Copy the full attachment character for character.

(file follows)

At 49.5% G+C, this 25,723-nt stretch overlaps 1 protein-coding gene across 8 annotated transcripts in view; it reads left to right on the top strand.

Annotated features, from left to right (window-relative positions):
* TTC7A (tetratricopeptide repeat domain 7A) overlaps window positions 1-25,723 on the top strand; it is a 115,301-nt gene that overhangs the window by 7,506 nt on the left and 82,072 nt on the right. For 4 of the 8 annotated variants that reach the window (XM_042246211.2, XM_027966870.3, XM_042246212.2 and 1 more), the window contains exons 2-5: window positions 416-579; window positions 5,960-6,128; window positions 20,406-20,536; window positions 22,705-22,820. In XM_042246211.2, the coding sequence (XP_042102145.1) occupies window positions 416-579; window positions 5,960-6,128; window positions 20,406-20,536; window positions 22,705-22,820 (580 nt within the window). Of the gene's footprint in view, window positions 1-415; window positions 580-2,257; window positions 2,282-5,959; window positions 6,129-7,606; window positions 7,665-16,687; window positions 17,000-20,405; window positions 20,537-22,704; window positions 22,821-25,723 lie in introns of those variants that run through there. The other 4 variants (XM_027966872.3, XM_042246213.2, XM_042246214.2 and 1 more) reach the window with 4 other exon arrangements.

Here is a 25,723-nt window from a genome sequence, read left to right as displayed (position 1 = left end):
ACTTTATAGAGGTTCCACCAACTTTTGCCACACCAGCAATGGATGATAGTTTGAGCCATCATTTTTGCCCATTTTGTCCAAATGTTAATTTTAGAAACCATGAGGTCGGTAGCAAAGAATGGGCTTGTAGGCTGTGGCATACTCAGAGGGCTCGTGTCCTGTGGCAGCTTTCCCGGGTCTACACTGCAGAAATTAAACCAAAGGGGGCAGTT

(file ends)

At 49.5% G+C, this 25,723-nt stretch overlaps 1 protein-coding gene across 8 annotated transcripts in view; it reads left to right on the top strand.

Annotated features, from left to right (window-relative positions):
* TTC7A (tetratricopeptide repeat domain 7A) overlaps window positions 1-25,723 on the top strand; it is a 115,301-nt gene that overhangs the window by 7,506 nt on the left and 82,072 nt on the right. For 4 of the 8 annotated variants that reach the window (XM_042246211.2, XM_027966870.3, XM_042246212.2 and 1 more), the window contains exons 2-5: window positions 416-579; window positions 5,960-6,128; window positions 20,406-20,536; window positions 22,705-22,820. In XM_042246211.2, the coding sequence (XP_042102145.1) occupies window positions 416-579; window positions 5,960-6,128; window positions 20,406-20,536; window positions 22,705-22,820 (580 nt within the window). Of the gene's footprint in view, window positions 1-415; window positions 580-2,257; window positions 2,282-5,959; window positions 6,129-7,606; window positions 7,665-16,687; window positions 17,000-20,405; window positions 20,537-22,704; window positions 22,821-25,723 lie in introns of those variants that run through there. The other 4 variants (XM_027966872.3, XM_042246213.2, XM_042246214.2 and 1 more) reach the window with 4 other exon arrangements.

Here is a 25,723-nt window from a genome sequence, read left to right as displayed (position 1 = left end):
ACTTTATAGAGGTTCCACCAACTTTTGCCACACCAGCAATGGATGATAGTTTGAGCCATCATTTTTGCCCATTTTGTCCAAATGTTAATTTTAGAAACCATGAGGTCGGTAGCAAAGAATGGGCTTGTAGGCTGTGGCATACTCAGAGGGCTCGTGTCCTGTGGCAGCTTTCCCGGGTCTACACTGCAGAAATTAAACCAAAGGGGGCAGTT